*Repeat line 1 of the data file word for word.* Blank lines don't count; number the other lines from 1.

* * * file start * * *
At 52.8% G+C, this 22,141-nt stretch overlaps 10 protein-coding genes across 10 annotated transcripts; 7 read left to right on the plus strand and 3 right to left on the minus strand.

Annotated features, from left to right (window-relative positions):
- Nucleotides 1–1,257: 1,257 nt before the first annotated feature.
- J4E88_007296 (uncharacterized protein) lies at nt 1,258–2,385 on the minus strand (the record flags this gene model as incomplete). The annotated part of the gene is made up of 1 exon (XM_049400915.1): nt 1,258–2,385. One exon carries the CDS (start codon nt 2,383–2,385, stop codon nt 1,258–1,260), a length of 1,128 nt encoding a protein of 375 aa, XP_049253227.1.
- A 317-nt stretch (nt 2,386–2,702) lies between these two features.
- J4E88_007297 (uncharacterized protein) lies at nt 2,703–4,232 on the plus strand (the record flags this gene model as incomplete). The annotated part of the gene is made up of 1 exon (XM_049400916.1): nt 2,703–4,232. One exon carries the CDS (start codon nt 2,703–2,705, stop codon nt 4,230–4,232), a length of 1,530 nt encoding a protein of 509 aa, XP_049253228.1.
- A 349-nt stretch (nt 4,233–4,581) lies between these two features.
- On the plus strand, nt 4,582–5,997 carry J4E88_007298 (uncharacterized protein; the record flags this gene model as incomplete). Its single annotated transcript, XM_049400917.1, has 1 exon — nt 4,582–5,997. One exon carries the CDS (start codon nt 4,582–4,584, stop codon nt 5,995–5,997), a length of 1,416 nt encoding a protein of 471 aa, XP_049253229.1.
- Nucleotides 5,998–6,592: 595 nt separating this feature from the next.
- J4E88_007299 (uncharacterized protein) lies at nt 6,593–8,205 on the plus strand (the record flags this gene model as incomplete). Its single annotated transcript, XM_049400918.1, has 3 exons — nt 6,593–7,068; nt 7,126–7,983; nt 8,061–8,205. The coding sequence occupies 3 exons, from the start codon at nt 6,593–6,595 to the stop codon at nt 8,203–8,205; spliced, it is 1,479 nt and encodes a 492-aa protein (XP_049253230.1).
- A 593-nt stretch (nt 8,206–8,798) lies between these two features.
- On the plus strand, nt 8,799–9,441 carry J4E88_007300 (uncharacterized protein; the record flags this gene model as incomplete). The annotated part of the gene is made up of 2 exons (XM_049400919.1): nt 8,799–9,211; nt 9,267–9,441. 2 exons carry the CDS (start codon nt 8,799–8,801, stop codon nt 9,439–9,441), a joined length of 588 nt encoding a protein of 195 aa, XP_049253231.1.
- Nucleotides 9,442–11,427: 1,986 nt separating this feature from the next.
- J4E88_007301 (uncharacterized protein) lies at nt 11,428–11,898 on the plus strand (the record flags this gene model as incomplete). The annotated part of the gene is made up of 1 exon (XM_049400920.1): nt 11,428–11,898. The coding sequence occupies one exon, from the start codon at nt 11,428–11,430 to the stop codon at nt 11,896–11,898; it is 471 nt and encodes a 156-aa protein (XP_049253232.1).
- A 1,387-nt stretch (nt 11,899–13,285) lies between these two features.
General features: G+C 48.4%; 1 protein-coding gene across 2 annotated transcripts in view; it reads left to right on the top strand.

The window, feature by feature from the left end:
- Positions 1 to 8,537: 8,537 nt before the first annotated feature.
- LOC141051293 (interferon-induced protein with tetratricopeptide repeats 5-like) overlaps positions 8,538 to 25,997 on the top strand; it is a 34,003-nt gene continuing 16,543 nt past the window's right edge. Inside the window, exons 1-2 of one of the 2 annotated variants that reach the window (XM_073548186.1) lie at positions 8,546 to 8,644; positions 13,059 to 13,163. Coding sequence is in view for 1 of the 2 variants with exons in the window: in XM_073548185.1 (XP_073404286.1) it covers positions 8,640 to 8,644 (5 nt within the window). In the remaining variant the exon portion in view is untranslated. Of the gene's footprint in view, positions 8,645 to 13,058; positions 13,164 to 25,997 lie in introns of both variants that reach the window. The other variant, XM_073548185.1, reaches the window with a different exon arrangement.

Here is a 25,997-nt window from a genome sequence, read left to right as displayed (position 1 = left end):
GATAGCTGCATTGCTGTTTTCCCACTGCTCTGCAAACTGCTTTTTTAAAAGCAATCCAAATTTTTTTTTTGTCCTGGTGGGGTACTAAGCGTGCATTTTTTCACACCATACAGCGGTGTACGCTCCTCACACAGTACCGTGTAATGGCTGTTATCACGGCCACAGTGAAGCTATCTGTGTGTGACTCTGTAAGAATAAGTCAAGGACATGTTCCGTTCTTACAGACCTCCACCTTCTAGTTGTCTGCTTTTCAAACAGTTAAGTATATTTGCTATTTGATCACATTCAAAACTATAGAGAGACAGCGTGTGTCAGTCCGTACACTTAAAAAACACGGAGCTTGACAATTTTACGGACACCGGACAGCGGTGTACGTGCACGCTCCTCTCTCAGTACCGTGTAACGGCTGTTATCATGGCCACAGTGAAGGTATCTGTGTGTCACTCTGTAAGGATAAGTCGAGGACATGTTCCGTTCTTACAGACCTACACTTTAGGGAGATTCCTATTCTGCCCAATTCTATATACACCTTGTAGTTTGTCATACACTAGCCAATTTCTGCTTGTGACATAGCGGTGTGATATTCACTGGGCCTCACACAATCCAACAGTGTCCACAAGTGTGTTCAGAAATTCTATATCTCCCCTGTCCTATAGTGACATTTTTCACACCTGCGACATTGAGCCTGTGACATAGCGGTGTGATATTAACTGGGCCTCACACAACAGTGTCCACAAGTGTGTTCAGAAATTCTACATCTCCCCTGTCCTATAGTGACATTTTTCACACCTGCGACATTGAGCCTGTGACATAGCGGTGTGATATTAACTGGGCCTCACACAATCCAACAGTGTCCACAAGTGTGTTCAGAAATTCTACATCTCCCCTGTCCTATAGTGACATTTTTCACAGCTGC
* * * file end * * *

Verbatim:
At 52.8% G+C, this 22,141-nt stretch overlaps 10 protein-coding genes across 10 annotated transcripts; 7 read left to right on the plus strand and 3 right to left on the minus strand.